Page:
P A M E L A R O S E
With the dazzling array of tunes on her fifth album Wild Women of Song—all by women songwriters—the veteran San Francisco jazz and blues vocalist Pamela Rose makes a compelling case for the enduring contributions of women to America’s treasure trove of popular music. The new CD’s sly, affectionate subtitle, Great Gal Composers of the Jazz Era, describes Rose’s musical mission in no uncertain terms.
Boasting a rich, bold voice and blues-infused sensibility, Pamela Rose brings vast musical experience to an emotionally dynamic program of 15 songs by 14 women. Working with Grammy Award–winning producer Leslie Ann Jones, a studio legend who has crafted classic albums by vocal masters such as Rosemary Clooney, Dianne Reeves, Dee Dee Bridgewater, and Carmen McRae, Rose emerges as a major-league talent with an uncanny gift for putting a personal stamp on familiar standards, sturdy blues, and obscure ballads from the American Songbook’s back pages.
“The seeds were really planted on my last record, Just for a Thrill, when I recorded a few pieces by women songwriters, such as Lil Armstrong’s ‘Just for a Thrill,’” Rose says, referring to Louis Armstrong’s first wife, a respected pianist in her own right. “I started getting interested in her history as one of the first jazz pianists anywhere. As I performed these tunes by women, who were mostly unrecognized, I found that people truly responded to the repertoire. I was stunned we didn’t know these writers’ names. Dorothy Fields should be as familiar a name to us as Ira Gershwin or Johnny Mercer.”
No female-centric songwriting project could be complete without the work of Fields, a superlative lyricist with more than a dozen beloved standards to her credit. Rose makes the most of Matt Catingub’s jaunty, erotically charged arrangement of “A Fine Romance,” and swings her way through a lithe, finger-popping rendition of “I’m in the Mood for Love.” But she’s just as likely to deliver revelatory interpretations of lesser-known gems like Kay Swift’s “Can’t We Be Friends?” and Dana Suesse’s “My Silent Love.”
Most impressive is Rose’s stylistic range. She’s the rare singer who’s as comfortable belting sassy golden age blues like Alberta Hunter’s “Down Hearted Blues”, swinging hard on Doris Fisher’s “That Ole Devil Called Love” or singing with a divine tenderness on Maria Grever’s “What a Diff’rence a Day Made.” Completing the package, Rose displays her considerable skills as a songwriter, contributing three beautifully crafted originals.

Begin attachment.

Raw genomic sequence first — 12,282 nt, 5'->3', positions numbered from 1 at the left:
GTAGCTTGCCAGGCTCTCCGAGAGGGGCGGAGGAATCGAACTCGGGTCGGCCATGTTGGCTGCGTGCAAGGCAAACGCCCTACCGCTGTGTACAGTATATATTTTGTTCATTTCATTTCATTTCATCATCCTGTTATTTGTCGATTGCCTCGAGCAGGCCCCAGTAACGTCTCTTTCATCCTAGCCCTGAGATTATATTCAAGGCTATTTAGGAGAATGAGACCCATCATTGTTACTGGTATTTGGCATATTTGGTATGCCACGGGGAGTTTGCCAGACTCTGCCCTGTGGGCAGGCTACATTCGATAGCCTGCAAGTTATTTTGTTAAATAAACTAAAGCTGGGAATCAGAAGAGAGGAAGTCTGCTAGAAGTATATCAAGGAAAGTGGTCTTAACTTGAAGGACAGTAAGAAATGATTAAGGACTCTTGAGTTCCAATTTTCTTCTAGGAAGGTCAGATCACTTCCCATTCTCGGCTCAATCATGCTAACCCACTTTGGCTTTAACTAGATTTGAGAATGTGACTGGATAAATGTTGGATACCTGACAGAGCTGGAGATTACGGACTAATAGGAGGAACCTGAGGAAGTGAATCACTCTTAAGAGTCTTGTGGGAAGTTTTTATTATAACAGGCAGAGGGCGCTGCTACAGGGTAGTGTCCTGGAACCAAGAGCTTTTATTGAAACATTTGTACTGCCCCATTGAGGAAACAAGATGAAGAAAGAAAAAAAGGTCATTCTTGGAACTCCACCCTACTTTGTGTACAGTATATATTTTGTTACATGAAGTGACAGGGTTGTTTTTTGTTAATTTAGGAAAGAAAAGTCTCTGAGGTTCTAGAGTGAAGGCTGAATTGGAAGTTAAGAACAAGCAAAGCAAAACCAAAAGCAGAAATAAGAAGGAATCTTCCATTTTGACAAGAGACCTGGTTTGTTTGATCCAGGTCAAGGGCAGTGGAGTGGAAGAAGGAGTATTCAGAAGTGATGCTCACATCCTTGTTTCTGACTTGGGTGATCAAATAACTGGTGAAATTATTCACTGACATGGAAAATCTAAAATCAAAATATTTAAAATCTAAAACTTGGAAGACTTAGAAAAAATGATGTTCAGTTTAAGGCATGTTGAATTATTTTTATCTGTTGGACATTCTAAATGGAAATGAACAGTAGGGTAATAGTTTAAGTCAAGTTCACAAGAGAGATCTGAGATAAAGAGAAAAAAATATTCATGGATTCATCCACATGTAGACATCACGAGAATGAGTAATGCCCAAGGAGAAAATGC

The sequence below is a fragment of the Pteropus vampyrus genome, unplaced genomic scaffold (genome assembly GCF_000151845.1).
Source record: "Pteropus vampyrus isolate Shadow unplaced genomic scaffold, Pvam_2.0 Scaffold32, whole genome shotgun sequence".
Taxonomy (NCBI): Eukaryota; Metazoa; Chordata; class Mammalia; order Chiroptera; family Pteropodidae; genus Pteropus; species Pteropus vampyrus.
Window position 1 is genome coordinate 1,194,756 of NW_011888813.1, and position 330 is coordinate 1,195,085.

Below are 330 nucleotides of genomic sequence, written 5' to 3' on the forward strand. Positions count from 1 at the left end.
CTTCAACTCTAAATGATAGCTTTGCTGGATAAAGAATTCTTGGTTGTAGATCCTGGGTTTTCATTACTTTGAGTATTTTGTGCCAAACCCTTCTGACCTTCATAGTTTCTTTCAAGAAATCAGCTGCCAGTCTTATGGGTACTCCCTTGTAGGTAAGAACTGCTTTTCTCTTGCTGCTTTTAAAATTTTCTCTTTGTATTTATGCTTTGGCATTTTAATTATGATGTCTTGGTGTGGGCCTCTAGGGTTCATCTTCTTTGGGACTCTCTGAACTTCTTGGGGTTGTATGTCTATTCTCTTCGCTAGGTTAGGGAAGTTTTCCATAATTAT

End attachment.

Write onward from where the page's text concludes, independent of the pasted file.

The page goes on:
The Leslie Ann Jones touch is evident throughout Wild Women of Song. The sound is close and intimate, and each tune features a cast of players ideally suited for the mood intended. As the CD’s producer, she collaborated on every aspect of the project, from tracking down hard-to-find sheet music from Michael Feinstein and Peter Mintun to engaging some of the scene’s most capable players, such as the versatile Matt Catingub, trumpeter Mike Olmos, and Jon Evans (Tori Amos’s bassist). Rose, the album’s executive producer, called on some of her favorite women musicians—drummer Allison Miller, Mimi Fox, bassist Ruth Davies, and pianist Tammy Hall.
“Working with Leslie has been an entirely wonderful experience,” Rose says. “Part of it is of course her extraordinary ears, and being able to track at Skywalker Sound, where she’s the Director of Music Recording and Scoring. She’s also someone who really loves vocalists, understands the technical and emotional aspects of a singer’s job, and that’s a rare gift.”
Born (June 28, 1956) and raised in Los Angeles, Rose was drawn to music at a young age. She grew up a block from the Troubadour, the West Hollywood nightclub that became a Mecca for the Southland’s emerging singer-songwriter scene in the early 1970s. At the time the club allowed underage patrons, and Rose soaked up the music firsthand. “I just about lived there and witnessed this wonderful explosion when all the singer-songwriters were blooming,” Rose says. “I played guitar and tinkered on piano, writing my very emo songs that I sang at the Troubadour on amateur nights. The writing process has always fascinated and engaged me.”
Captivated by classic blues singers like Bessie Smith and Ida Cox, Rose helped put herself through U.C. Berkeley by belting out blues as a singing waitress. By the time she graduated with a degree in 19th-century literature, music didn’t seem like much of a career option; at least until Hammond B3 organist Merl Saunders recruited her for an East Coast tour in 1977. With a passionate following from his work with Jerry Garcia, Saunders attracted avid audiences that he satisfied with an eclectic book encompassing blues, rock, funk, and soul.